And now, from CNN – More pandemic fallout: No Peeps for Halloween, Christmas, and Valentine’s Day!
This year has given us yet another trick and one less treat. Just Born Confections, the company that produces Peeps, says its holiday-themed marshmallow treats will not be in Halloween candy bags this year — and they won’t be in stores for Christmas or Valentine’s Day, either. None of these Peeps will return to stores until Easter of 2021.
The company temporarily suspended the production of its candy brands in April to protect the health and safety of their employees during the coronavirus pandemic.They resumed limited production in May after making changes in their plant.
“This situation resulted in us having to make the difficult decision to forego production of our seasonal candies for Halloween, Christmas and Valentine’s Day in order to focus on meeting the expected overwhelming demand for Peeps for next Easter season, as well as our everyday candies,” according to the company’s statement. Before the pandemic, about 5.5 million Peeps were produced every day, roughly 2 billion a year.
“New Rule: Someone must x-ray my stomach to see if the Peeps I ate on Easter are still in there, intact and completely undigested. And I’m not talking about this past Easter. I’m talking about the last time I celebrated Easter, in 1962.” ― Bill Maher
Now you can hum to search Google for songs you can’t remember, but can’t forget. If you’ve ever had a song stuck in your head but can’t remember enough lyrics to search for it, Google has a solution: hum to search.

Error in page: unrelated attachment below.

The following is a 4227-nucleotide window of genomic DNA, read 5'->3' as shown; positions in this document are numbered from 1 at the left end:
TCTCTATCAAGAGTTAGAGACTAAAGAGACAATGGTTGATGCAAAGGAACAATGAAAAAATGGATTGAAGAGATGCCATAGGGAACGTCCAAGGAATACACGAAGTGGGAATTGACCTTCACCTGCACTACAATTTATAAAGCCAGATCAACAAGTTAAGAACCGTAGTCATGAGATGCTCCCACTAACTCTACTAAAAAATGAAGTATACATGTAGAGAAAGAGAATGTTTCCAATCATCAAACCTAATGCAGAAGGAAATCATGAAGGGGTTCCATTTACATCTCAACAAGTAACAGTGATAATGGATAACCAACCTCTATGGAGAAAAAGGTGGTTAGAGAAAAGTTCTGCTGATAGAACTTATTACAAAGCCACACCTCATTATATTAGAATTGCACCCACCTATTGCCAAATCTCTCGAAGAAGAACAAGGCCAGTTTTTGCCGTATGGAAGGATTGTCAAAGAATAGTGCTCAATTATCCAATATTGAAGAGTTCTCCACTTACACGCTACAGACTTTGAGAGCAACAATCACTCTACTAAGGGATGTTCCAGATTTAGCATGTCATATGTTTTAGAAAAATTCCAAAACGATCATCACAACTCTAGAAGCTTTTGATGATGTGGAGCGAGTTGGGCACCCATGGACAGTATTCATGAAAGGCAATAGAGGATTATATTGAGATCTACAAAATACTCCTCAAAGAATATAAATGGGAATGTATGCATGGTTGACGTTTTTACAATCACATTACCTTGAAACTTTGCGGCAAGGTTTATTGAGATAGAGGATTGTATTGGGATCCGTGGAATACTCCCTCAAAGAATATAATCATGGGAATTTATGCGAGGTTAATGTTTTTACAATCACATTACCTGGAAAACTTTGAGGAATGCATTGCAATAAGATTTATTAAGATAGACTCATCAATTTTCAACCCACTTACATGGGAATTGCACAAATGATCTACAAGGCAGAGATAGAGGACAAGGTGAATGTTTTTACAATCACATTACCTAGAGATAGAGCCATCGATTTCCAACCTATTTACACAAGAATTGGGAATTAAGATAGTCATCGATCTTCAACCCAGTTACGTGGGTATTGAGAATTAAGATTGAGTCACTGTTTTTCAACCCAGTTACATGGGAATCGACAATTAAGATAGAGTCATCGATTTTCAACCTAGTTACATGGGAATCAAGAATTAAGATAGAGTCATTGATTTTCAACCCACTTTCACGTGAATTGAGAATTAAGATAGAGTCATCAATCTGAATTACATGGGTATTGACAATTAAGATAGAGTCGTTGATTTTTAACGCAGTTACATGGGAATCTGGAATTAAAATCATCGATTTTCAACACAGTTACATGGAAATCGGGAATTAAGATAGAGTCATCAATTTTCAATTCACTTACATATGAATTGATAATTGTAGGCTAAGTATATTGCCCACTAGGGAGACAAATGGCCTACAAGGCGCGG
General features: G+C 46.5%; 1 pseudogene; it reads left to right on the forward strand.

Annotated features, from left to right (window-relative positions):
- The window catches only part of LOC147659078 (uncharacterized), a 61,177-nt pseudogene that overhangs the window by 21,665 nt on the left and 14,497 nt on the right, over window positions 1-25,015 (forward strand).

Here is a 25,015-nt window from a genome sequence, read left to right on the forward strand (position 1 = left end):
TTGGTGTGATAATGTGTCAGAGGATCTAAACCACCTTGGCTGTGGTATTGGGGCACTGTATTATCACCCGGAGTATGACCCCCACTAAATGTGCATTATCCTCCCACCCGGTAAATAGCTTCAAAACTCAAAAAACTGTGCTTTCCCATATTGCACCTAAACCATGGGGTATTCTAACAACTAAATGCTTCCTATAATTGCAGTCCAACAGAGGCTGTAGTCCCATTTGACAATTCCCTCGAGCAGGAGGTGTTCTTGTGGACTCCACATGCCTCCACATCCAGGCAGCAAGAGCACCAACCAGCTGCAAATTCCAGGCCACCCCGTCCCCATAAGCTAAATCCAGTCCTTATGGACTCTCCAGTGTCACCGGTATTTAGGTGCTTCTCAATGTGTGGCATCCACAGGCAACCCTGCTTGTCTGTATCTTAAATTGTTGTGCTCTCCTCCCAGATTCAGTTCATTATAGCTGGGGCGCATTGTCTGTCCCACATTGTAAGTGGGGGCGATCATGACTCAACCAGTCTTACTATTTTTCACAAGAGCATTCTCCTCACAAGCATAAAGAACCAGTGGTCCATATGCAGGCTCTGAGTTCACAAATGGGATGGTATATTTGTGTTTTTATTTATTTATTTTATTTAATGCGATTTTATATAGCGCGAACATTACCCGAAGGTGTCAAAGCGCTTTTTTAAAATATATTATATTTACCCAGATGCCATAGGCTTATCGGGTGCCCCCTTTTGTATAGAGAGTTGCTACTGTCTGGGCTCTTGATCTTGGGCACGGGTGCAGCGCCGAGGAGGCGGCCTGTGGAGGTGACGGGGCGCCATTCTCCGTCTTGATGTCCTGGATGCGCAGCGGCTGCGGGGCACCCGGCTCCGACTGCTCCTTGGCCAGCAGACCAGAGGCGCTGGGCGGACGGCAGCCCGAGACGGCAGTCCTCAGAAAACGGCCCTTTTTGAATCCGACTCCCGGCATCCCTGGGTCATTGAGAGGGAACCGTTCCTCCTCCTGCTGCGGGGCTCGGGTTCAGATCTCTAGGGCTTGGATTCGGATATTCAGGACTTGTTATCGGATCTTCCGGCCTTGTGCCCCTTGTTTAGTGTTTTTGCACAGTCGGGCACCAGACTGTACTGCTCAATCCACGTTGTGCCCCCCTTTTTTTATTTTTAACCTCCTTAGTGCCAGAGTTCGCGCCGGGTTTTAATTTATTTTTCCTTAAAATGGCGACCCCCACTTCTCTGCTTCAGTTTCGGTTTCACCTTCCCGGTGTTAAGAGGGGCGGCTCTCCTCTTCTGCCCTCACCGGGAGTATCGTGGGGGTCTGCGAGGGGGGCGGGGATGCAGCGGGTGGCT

Google unveiled a new search feature Thursday that lets users search for songs by humming a few bars, in an attempt to help you identify music. This is now part of Google’s mobile app and Google Assistant, where you can say “what’s this song?” (add a “Hey Google” first on Google Assistant) and then hum, whistle, or sing for 10 to 15 seconds. The results will include several probable songs, along with the search engine’s estimation of how likely it is that each is the one you’re looking for.
Google said the feature will be available first in English on Apple’s iOS and in over 20 languages on Google’s Android mobile platform. Users don’t need to have perfect pitch in order to get the feature to work, according to Google.
Hum-to-search isn’t a brand new idea, though it is new to Google. Like many of Google’s search offerings, the feature uses machine learning: Essentially, software analyzes the tune you hum (or sing or whistle), turning it into a sequence of digits that can then be compared with tons of digitized songs to find a few that appear similar. The company has been working on using artificial intelligence for music recognition for a number of years.
The feature may be in high demand:Google’s vice president who introduced it during Google’s streamed event on Thursday, said people ask Google “what song is playing” nearly 100 million times each month.